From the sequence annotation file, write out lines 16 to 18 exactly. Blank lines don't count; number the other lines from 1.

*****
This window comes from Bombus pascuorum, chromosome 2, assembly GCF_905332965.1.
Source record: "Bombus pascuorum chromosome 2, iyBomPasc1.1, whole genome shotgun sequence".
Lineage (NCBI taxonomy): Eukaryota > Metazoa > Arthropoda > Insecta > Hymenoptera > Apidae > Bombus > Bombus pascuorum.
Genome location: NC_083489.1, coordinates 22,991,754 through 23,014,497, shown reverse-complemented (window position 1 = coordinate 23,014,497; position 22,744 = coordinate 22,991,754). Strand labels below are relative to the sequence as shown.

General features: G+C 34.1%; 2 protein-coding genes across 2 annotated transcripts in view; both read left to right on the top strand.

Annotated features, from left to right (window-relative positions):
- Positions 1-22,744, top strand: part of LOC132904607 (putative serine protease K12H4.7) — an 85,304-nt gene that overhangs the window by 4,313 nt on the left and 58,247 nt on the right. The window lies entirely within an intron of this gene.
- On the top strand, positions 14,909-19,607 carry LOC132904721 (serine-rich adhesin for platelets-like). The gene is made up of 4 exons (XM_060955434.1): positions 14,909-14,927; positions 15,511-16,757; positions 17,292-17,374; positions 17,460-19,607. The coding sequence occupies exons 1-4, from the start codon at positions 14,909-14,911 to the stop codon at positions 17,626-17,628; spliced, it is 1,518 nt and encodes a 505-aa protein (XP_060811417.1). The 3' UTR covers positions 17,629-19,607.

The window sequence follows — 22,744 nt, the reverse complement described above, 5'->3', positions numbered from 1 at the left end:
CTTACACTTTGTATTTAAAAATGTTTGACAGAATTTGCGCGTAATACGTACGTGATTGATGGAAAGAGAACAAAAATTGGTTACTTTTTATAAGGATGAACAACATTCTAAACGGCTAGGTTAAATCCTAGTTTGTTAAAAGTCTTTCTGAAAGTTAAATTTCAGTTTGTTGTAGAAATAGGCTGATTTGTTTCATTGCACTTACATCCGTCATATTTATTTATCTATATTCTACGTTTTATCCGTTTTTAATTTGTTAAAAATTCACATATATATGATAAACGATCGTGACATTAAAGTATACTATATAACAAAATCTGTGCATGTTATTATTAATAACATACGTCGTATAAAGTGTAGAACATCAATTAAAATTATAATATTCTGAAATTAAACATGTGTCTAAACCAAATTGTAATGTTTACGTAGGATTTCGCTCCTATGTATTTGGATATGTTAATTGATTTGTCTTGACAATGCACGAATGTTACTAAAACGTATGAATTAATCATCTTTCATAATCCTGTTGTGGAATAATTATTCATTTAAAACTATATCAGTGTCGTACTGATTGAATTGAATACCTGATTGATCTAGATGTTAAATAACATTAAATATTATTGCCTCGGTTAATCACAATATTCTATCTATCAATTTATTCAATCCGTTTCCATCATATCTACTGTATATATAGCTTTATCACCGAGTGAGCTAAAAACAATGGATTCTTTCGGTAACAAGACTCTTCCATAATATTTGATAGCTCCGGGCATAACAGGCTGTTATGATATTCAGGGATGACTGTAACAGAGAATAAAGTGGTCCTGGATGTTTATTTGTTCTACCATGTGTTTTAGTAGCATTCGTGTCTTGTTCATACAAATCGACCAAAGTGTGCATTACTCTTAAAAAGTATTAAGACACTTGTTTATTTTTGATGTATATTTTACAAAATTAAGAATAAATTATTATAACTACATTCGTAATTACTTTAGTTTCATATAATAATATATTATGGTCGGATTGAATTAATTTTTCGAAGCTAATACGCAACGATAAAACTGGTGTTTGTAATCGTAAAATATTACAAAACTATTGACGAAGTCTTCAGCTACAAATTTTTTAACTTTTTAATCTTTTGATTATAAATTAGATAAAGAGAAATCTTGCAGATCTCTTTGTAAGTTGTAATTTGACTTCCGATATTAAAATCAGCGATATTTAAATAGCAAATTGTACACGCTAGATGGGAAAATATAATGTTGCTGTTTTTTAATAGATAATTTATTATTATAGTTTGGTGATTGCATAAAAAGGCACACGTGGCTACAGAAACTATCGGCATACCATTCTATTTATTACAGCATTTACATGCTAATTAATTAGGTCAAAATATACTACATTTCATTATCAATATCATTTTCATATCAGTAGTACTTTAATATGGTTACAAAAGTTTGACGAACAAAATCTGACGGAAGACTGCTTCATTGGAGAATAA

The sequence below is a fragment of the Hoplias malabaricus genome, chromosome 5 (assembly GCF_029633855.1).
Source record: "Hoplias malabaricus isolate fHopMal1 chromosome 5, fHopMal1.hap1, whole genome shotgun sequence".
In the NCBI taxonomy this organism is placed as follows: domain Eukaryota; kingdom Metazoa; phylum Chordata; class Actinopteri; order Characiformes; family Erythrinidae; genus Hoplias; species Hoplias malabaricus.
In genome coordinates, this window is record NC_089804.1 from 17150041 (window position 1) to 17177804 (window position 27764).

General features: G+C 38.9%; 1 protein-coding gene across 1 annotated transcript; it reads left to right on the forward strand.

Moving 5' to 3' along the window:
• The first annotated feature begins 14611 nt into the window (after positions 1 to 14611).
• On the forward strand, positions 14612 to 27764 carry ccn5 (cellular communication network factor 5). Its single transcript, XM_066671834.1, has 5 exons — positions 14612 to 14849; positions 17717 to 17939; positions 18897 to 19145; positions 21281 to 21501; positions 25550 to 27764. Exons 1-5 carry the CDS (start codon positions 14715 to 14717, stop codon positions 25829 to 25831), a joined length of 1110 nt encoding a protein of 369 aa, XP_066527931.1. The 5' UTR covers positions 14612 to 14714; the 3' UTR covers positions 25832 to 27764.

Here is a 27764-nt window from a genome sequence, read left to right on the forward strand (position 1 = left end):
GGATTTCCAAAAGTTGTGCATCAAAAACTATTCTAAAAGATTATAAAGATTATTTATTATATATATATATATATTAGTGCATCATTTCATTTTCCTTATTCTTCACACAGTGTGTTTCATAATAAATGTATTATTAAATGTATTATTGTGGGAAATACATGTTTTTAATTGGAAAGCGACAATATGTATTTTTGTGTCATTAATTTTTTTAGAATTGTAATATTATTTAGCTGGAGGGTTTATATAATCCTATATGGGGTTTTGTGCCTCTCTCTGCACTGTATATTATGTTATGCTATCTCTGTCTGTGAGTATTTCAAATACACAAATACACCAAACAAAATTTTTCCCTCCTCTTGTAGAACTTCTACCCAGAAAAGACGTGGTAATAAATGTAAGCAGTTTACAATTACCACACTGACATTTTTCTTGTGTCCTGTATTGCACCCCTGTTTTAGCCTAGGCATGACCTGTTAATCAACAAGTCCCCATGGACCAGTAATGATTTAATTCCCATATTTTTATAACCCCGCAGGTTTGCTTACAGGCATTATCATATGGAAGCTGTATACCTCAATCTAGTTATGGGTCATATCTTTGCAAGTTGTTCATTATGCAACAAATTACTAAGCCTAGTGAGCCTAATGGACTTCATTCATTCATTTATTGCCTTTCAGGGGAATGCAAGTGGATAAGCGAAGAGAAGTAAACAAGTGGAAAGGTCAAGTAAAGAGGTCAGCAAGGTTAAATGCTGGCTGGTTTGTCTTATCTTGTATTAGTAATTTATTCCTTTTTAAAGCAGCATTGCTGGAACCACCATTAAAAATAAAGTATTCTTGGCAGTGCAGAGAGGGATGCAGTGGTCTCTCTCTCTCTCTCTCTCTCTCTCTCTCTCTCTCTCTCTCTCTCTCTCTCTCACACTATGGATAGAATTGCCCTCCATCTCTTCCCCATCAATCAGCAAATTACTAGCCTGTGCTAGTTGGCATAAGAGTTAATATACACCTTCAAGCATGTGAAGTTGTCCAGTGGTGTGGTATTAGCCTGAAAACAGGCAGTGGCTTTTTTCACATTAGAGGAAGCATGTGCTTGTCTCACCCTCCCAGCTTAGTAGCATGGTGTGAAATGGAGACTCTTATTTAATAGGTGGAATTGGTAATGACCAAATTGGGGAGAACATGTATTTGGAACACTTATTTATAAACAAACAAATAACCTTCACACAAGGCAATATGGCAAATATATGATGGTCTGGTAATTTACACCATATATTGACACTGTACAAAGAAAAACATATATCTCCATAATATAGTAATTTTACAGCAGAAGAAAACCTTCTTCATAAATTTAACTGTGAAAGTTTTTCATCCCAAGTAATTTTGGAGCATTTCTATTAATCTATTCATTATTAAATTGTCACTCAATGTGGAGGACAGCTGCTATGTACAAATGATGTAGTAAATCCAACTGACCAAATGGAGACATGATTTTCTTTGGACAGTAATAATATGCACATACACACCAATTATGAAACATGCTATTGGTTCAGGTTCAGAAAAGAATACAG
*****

Moving 5' to 3' along the window:
• The first annotated feature begins 14611 nt into the window (after positions 1 to 14611).
• On the forward strand, positions 14612 to 27764 carry ccn5 (cellular communication network factor 5). Its single transcript, XM_066671834.1, has 5 exons — positions 14612 to 14849; positions 17717 to 17939; positions 18897 to 19145; positions 21281 to 21501; positions 25550 to 27764. Exons 1-5 carry the CDS (start codon positions 14715 to 14717, stop codon positions 25829 to 25831), a joined length of 1110 nt encoding a protein of 369 aa, XP_066527931.1. The 5' UTR covers positions 14612 to 14714; the 3' UTR covers positions 25832 to 27764.